Manitoulin Island educational institute receives accreditation

Kenjgewin Teg, located on M’Chigeeng First Nation on Manitoulin Island, is now an officially accredited Indigenous institution in Ontario.

The organization received its credentials from the Indigenous Advanced Education and Skills Council. Indigenous institutes are the third pillar in Ontario’s post-secondary education sector, and upon a successful organization review, can offer certificates, diplomas and degrees.

"We are still part of the sector and we clearly have to delineate that we’re still going to have partnerships with our colleges and universities as we do right now," said Stephanie Roy, Kenjgewin Teg president.

"But we’re also going to have independent programs that are going to have specifically the Kenjgewin Teg seal and those will go through the rigours of a quality assurance process that the province has set out."

Roy said the process will take some time, but they'll be working closely with the Indigenous Advanced Education Skills Council to develop programs.

Speaking on behalf of the United Chiefs and Councils of Mnidoo Mnising Chairperson Patsy Corbiere, Chief Linda Debassige said the announcement was a long time coming.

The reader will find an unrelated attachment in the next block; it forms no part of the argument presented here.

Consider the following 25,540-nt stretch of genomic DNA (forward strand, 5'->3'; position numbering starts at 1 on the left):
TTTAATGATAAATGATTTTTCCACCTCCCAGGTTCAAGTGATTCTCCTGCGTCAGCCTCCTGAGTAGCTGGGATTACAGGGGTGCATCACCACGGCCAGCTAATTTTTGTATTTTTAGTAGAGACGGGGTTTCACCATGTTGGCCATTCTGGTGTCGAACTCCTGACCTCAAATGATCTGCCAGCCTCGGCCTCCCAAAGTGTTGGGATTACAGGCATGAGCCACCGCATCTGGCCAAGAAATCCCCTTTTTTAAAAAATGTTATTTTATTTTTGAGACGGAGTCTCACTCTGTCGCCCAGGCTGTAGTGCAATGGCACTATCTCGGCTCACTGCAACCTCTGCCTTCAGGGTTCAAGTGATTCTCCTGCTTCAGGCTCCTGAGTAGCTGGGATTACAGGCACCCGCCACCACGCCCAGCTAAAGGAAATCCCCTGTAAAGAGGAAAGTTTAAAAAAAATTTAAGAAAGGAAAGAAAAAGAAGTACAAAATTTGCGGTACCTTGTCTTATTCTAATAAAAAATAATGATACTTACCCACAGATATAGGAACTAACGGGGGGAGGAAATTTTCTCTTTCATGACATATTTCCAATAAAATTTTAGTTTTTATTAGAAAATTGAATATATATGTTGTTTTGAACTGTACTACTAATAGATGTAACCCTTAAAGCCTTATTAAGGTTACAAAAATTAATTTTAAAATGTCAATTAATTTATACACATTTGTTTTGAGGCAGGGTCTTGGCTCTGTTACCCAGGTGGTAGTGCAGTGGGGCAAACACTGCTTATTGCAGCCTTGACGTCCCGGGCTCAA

"Kenjgewin Teg has been striving for this for many years, facing many uphill challenges for being an Indigenous-led institution," said Debassige.

"It's something they’ve been doing for many years and to achieve this accreditation, in our view, is about time."

The institute has been offering post-secondary education and training programs grounded in the Anishinaabe worldview for decades. It recently acquired more than 50 Indigenous studies courses from the University of Sudbury.

And it's now working to build a standalone Indigenous studies program focusing on Anishinabemowin (Ojibway language), land-based learning, governance, community development and reconciliation.

Roy said new programs and curriculum development will take time and additional resources over the next five years, although she said staff members are already hard at work.